Seasickness and what to do about it
You are all excited about your Scuba trip – but as soon as the boat hits the open waters, all the excitement is gone: Seasickness has kicked in. You are starting to feel headaches, dizzy, sick and maybe you even have to start vomiting. Seasickness is not fun at all. Let’s have a look how to prevent and stop seasickness so you can enjoy your Scuba trip to the fullest!
Why do we get Seasick at all?
Motion sickness occurs when your brain can’t make sense of information sent from your eyes, ears and body. Lots of motion — in a car, airplane, boat, or even an amusement park ride — can make you feel queasy, clammy or sick to your stomach. An estimated one in three people get motion sickness at some point. Women, and children age two to 12 are most at risk. Still, the condition can affect anyone.
How can we prevent motion sickness?
Many divers experience seasickness while spending time on boats in between the dives or on the wa to the dive site. You can lower the changes of getting seasick with some easy actions. First of all: Be well rested before the boat trip and drink plenty of water. Choose low-fat, bland and starchy foods before entering the boat as well so your stomach is light. During your time on the boat, sit up and look at the horizon.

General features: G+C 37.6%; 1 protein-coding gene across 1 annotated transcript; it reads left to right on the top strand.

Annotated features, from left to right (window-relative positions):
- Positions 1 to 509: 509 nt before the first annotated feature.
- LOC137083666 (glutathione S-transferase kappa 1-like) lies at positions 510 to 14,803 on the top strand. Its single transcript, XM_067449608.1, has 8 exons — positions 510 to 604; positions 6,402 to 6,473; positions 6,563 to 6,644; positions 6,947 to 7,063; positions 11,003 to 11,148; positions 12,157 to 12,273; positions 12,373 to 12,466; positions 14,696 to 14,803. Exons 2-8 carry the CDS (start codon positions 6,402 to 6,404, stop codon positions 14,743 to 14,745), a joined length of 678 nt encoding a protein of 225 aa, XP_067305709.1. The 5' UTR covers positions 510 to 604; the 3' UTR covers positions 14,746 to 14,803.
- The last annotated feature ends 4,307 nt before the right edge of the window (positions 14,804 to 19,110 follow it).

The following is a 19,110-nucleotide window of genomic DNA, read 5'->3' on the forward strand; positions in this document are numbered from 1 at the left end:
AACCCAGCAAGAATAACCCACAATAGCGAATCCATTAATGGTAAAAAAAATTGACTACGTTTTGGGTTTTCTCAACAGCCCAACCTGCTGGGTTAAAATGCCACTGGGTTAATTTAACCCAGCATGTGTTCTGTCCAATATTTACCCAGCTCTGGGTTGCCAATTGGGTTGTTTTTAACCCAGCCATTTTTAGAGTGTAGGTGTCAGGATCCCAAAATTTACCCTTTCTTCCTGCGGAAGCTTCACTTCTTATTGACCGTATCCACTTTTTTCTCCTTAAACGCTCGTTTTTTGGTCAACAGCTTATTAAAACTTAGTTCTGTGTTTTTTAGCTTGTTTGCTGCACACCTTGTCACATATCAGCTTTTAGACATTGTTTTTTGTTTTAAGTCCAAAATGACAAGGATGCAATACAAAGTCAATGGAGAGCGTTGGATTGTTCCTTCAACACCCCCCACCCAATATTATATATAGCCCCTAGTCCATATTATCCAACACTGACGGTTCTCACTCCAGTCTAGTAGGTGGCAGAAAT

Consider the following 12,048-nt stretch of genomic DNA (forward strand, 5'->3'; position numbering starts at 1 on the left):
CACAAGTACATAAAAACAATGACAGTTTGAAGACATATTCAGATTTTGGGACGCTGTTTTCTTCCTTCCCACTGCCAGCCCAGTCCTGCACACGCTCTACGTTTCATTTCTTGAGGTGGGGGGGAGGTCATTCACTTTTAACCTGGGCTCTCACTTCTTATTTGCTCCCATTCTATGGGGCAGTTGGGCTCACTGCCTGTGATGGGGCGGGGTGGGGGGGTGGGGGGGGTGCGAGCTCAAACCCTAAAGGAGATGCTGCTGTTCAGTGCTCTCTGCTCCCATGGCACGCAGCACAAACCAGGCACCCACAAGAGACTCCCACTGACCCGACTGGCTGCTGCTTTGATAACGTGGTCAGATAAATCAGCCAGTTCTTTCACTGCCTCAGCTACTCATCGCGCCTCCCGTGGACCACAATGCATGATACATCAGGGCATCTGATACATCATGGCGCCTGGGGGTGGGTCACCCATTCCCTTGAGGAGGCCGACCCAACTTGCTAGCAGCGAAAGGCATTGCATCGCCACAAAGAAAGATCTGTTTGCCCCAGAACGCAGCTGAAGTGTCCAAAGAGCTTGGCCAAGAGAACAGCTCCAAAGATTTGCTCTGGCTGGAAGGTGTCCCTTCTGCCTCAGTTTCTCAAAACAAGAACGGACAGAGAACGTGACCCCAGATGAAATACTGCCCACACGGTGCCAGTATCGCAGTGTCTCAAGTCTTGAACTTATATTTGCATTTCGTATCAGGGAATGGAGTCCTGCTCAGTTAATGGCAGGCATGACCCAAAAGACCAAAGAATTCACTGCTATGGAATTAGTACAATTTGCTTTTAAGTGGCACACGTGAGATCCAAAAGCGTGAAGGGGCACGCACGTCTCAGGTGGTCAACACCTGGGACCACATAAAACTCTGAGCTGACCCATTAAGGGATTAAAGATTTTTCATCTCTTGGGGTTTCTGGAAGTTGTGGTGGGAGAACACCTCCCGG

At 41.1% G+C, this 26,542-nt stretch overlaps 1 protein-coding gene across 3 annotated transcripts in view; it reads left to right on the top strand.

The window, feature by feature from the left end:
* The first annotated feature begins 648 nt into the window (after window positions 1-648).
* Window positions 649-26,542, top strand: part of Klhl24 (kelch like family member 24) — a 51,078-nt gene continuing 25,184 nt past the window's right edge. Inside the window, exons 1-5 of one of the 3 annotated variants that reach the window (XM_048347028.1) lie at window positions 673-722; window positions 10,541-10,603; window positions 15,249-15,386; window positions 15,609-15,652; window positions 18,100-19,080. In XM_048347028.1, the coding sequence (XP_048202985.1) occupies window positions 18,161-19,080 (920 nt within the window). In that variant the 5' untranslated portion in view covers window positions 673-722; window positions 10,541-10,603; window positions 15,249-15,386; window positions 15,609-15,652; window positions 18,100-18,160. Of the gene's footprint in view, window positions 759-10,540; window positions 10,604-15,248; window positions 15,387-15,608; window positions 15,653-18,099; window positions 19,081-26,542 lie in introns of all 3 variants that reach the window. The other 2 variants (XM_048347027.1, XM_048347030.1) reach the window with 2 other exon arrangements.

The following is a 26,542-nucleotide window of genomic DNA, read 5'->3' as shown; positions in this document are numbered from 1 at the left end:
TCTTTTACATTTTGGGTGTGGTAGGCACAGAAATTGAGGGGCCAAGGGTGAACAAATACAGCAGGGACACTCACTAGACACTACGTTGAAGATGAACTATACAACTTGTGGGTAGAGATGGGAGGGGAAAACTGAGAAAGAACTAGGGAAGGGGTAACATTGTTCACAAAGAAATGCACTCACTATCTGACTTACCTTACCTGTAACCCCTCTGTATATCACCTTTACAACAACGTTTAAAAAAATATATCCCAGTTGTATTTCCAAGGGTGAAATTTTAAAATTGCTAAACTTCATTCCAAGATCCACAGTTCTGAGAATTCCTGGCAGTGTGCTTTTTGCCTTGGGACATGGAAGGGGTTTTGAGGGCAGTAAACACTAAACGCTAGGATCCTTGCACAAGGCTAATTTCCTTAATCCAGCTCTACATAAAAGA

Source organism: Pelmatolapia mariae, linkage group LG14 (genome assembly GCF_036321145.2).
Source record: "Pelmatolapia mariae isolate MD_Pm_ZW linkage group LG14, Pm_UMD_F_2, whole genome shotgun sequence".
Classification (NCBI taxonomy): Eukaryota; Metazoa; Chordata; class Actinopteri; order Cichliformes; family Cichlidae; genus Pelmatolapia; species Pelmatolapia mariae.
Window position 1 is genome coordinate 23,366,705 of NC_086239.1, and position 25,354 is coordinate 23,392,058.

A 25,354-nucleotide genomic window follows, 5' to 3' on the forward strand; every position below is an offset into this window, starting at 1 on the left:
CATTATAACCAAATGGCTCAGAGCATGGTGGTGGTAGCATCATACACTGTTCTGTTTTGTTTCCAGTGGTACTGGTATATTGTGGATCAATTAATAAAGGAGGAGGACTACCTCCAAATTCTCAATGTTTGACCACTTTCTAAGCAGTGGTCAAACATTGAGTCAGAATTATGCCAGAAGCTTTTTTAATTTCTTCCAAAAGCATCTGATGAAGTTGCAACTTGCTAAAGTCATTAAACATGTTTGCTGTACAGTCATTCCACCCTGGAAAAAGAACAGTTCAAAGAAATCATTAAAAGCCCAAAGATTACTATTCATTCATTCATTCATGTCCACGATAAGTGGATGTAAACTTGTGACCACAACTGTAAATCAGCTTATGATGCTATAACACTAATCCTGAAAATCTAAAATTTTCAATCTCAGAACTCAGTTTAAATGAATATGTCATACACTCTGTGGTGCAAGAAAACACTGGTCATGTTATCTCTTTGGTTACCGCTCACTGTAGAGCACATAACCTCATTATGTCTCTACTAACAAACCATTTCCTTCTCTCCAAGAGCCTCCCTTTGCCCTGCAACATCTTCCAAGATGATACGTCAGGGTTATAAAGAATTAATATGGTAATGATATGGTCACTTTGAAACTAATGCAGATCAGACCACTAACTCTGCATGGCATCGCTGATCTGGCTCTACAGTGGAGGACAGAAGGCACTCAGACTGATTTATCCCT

Of course there are a number of drugs available to help prevent or treat motion sickness. Typically these drugs come as a pill, which you should take before the symptoms of seasickness start to kick in. These pills can cause drowsiness as a side effect, so it’s a good idea to discuss which medication might be right for you with your doctor or pharmacist.
And what to do when you are sick?
As soon as you start feeling sick, make sure you sit in the middle of the boat and try to get some fresh air. It might seem surprisingly obvious, but fresh air does wonders for clearing your head. Also have a look at the horizon: Looking at the horizon can help give your brain a point of reference, allowing it to sense the motion of the ship and your body’s movement with it.
Ginger helps a lot too: Raw, candied or brewed in a tea – Ginger has been used to treat seasickness for centuries. Just chew on some ginger or if you don’t like it, use some ginger capsules instead.
Other option is our favorite one: DIVING HELPS! If you start to feel ill, enter the water. One submerged, the body no longer receives conflicting signals from the eyes and limbs – so you will start to feel better while diving.
And if you must vomit, its best to let it happen. You will feel much better afterwards.
Of course we can not regulate the weather: but we will only take the trip to Daymaniyat or Fahal Island for Scuba Diving or Snorkeling in Oman if we feel like the sea condition will be good enough to make the way there and the way back.